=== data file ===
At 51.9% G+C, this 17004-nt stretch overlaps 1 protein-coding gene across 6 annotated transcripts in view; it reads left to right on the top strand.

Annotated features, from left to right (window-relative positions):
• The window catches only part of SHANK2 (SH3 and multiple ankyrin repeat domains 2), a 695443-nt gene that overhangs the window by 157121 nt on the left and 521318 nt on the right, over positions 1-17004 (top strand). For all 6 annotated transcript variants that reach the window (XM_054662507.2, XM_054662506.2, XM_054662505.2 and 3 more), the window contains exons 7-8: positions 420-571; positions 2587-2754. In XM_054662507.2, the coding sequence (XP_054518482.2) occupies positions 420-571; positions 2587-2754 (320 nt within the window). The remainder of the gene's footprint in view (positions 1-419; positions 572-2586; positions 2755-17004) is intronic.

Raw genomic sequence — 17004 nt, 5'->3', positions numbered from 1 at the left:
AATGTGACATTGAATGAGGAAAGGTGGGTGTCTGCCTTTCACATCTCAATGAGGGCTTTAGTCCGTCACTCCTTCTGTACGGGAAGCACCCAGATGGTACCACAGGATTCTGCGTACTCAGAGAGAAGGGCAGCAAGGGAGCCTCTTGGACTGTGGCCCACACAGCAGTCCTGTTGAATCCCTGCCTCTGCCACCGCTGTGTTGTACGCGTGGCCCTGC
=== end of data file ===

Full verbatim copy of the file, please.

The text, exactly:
At 51.9% G+C, this 17004-nt stretch overlaps 1 protein-coding gene across 6 annotated transcripts in view; it reads left to right on the top strand.

Annotated features, from left to right (window-relative positions):
• The window catches only part of SHANK2 (SH3 and multiple ankyrin repeat domains 2), a 695443-nt gene that overhangs the window by 157121 nt on the left and 521318 nt on the right, over positions 1-17004 (top strand). For all 6 annotated transcript variants that reach the window (XM_054662507.2, XM_054662506.2, XM_054662505.2 and 3 more), the window contains exons 7-8: positions 420-571; positions 2587-2754. In XM_054662507.2, the coding sequence (XP_054518482.2) occupies positions 420-571; positions 2587-2754 (320 nt within the window). The remainder of the gene's footprint in view (positions 1-419; positions 572-2586; positions 2755-17004) is intronic.

Raw genomic sequence — 17004 nt, 5'->3', positions numbered from 1 at the left:
AATGTGACATTGAATGAGGAAAGGTGGGTGTCTGCCTTTCACATCTCAATGAGGGCTTTAGTCCGTCACTCCTTCTGTACGGGAAGCACCCAGATGGTACCACAGGATTCTGCGTACTCAGAGAGAAGGGCAGCAAGGGAGCCTCTTGGACTGTGGCCCACACAGCAGTCCTGTTGAATCCCTGCCTCTGCCACCGCTGTGTTGTACGCGTGGCCCTGC